2. Introduction to thermodynamics of spin models in the Hamiltonian limit

    Energy Technology Data Exchange (ETDEWEB)

    Berche, Bertrand [Groupe M, Laboratoire de Physique des Materiaux, UMR CNRS No 7556, Universite Henri Poincare, Nancy 1, BP 239, F-54506 Vandoeuvre les Nancy, (France); Lopez, Alexander [Instituto Venezolano de Investigaciones CientIficas, Centro de Fisica, Carr. Panamericana, km 11, Altos de Pipe, Aptdo 21827, 1020-A Caracas, (Venezuela)

    2006-01-01

    A didactic description of the thermodynamic properties of classical spin systems is given in terms of their quantum counterpart in the Hamiltonian limit. Emphasis is on the construction of the relevant Hamiltonian and the calculation of thermal averages is explicitly done in the case of small systems described, in Hamiltonian field theory, by small matrices. The targeted students are those of a graduate statistical physics course.

  3. RESEARCH PLAN FOR SPIN PHYSICS AT RHIC.

    Energy Technology Data Exchange (ETDEWEB)

    AIDALA, C.; BUNCE, G.; ET AL.

    2005-02-01

    In this report we present the research plan for the RHIC spin program. The report covers (1) the science of the RHIC spin program in a world-wide context; (2) the collider performance requirements for the RHIC spin program; (3) the detector upgrades required, including timelines; (4) time evolution of the spin program.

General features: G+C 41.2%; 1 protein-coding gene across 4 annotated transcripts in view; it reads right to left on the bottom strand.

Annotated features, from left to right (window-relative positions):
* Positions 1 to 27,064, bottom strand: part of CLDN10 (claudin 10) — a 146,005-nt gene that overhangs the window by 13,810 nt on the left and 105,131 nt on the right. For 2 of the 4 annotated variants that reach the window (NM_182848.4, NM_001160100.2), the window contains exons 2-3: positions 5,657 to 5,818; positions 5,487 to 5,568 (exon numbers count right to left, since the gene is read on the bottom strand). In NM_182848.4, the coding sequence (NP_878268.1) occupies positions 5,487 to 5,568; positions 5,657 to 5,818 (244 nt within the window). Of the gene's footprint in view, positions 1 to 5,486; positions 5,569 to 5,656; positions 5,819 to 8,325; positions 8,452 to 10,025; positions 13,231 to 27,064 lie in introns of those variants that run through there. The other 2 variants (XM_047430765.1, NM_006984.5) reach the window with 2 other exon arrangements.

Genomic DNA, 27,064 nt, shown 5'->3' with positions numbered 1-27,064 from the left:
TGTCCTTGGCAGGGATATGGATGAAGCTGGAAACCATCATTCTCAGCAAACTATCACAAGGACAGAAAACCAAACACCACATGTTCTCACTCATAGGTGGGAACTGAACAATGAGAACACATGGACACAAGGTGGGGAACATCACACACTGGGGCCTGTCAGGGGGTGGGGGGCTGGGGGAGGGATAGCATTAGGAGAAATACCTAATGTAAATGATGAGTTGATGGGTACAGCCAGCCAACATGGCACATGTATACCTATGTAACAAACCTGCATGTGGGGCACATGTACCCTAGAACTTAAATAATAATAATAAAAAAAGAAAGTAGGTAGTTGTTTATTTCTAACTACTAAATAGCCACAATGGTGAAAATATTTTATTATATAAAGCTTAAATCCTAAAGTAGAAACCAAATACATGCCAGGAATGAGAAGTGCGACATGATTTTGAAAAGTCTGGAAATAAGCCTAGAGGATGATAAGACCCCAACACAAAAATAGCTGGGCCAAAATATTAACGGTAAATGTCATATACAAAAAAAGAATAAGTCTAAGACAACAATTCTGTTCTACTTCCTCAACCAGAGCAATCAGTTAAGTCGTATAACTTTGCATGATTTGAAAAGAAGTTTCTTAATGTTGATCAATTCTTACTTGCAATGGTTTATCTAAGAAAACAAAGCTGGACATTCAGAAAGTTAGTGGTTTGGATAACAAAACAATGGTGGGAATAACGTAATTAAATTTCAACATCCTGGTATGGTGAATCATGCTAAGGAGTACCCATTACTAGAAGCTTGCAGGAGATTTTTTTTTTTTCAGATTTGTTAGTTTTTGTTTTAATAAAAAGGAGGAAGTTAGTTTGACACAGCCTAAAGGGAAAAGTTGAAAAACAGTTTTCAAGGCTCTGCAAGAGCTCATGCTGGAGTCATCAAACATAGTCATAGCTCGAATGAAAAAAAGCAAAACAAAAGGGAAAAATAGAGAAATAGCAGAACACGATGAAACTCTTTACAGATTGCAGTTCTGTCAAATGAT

4. Some recent developments in spin glasses

    Indian Academy of Sciences (India)

    I give some experimental and theoretical background to spin glasses, and then discuss the nature of the phase transition in spin glasses with vector spins. Results of Monte Carlo simulations of the Heisenberg spin glass model in three dimensions are presented. A finite-size scaling analysis of the correlation length of the ...

  5. Squeezing of Collective Excitations in Spin Ensembles

    DEFF Research Database (Denmark)

    Kraglund Andersen, Christian; Mølmer, Klaus

    2012-01-01

    We analyse the possibility to create two-mode spin squeezed states of two separate spin ensembles by inverting the spins in one ensemble and allowing spin exchange between the ensembles via a near resonant cavity field. We investigate the dynamics of the system using a combination of numerical an...

  6. Phase space representations for spin23

    International Nuclear Information System (INIS)

    Polubarinov, I.V.

    1991-01-01